By Anderson Dental
April 11, 2022
Category: Oral Health
Tags: oral cancer  
TakeTheseStepstoBetterYourChancesofBeatingOralCancer

During the time it might take you to eat a meal, meet someone for coffee or watch your favorite television show, someone in the U.S. will die from oral cancer. Nearly 10,000 people in the U.S. succumb annually to the disease—about one every hour, every day of the year.

While other cancers may have higher occurrence rates, few have oral cancer's dismal 5-year survival rate of 57%. To put it into perspective, only a bit more than half of the 54,000 Americans diagnosed this year will still be alive in five years. That's why we're recognizing April as Oral Cancer Awareness Month—to put a spotlight on this dangerous and deadly disease.

So, why is the disease's fatality rate so high? For one thing, it's been perennially difficult to diagnose oral cancer early, which could increase a patient's survival odds. This is because the lesions produced by various forms of oral cancer can mimic other types of benign sores. It's easy to dismiss what might be pre-cancerous or cancerous tissue as a simple mouth sore.

A biopsy, removing some of the questionable tissue and viewing it under a microscope, is the best way to confirm whether the area is cancerous. But although biopsies are the diagnostic "gold standard" for oral cancer, they're costly and not particularly pleasant for patients to undergo. Usually reserved for the most suspicious cases, biopsies would increase exponentially if we scrutinized more general mouth sores for cancer.

But not all is gloom and doom regarding over oral cancer: Recent years' survival statistics have shown some modest improvement. That's due not only to greater awareness and efforts to improve early detection, but better success in preventing oral cancer development in the first place.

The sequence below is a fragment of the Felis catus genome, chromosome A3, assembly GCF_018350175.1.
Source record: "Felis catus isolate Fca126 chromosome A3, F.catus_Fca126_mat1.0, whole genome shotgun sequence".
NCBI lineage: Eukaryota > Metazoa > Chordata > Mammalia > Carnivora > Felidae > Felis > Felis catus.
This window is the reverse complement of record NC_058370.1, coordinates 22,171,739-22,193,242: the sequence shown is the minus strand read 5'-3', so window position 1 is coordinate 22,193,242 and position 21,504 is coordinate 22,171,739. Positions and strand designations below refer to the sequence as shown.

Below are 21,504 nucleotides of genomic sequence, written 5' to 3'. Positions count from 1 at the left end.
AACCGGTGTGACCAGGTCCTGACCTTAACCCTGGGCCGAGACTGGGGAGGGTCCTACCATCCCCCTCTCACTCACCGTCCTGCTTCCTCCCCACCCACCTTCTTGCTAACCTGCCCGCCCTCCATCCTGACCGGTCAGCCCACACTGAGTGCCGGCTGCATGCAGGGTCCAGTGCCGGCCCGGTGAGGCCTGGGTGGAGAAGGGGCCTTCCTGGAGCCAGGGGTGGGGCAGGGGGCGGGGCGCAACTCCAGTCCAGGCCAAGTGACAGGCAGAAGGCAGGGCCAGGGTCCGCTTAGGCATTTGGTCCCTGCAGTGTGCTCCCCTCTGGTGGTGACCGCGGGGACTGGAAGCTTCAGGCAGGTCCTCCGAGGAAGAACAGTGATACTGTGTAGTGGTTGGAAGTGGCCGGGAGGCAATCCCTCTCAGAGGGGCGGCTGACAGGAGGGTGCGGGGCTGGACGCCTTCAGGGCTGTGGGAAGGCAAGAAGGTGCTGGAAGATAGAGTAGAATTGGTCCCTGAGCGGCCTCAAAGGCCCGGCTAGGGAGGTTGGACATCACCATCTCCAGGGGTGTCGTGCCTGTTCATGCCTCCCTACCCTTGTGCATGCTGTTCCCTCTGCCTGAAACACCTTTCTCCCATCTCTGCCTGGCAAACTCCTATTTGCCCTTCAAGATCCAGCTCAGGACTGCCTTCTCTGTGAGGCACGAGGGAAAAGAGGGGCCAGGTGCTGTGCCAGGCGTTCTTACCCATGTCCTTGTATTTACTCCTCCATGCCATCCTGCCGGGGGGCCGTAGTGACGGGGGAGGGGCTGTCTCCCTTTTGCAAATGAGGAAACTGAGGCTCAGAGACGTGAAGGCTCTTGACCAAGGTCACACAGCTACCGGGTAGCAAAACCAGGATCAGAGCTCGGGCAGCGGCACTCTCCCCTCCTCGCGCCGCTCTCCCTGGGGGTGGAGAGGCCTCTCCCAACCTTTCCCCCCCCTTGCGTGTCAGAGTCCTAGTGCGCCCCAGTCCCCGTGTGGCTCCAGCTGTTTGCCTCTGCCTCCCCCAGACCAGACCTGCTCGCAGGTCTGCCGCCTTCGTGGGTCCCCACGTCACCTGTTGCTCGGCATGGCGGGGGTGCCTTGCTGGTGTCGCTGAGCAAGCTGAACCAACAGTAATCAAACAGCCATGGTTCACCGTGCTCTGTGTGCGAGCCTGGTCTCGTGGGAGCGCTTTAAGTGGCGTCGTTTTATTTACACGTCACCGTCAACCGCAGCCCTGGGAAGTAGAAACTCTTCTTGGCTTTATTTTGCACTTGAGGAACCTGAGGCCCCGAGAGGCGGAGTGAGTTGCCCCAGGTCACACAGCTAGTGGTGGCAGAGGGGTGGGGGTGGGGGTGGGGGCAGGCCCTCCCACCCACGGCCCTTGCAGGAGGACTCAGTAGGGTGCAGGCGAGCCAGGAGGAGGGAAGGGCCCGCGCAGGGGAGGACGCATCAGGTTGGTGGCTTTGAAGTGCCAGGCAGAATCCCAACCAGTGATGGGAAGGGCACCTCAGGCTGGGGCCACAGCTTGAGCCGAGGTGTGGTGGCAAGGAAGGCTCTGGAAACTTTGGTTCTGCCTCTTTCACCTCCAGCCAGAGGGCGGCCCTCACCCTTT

Dedicated oral hygiene, a proper diet and a healthy lifestyle all help lower your risk of oral cancer. Concerning the latter, you can drastically reduce your risk by avoiding tobacco and lowering your alcohol consumption.

Although taking care of both your oral and general health are your best means for preventing oral cancer, it won't eliminate your risk entirely. You may need to add oral cancer screenings to your regular dental visits as you get older or if you have a family history of the disease.

Pay attention as well to any suspicious mouth sores, especially any that don't seem to clear up within a few weeks—sufficient reason to have your dentist examine it. Taking this proactive approach to your oral health can help you get out ahead of this dangerous disease—or avoid it altogether.

If you would like more information about the oral cancer, please contact us or schedule a consultation. To learn more, read the Dear Doctor magazine article “Diet and Prevention of Oral Cancer.”

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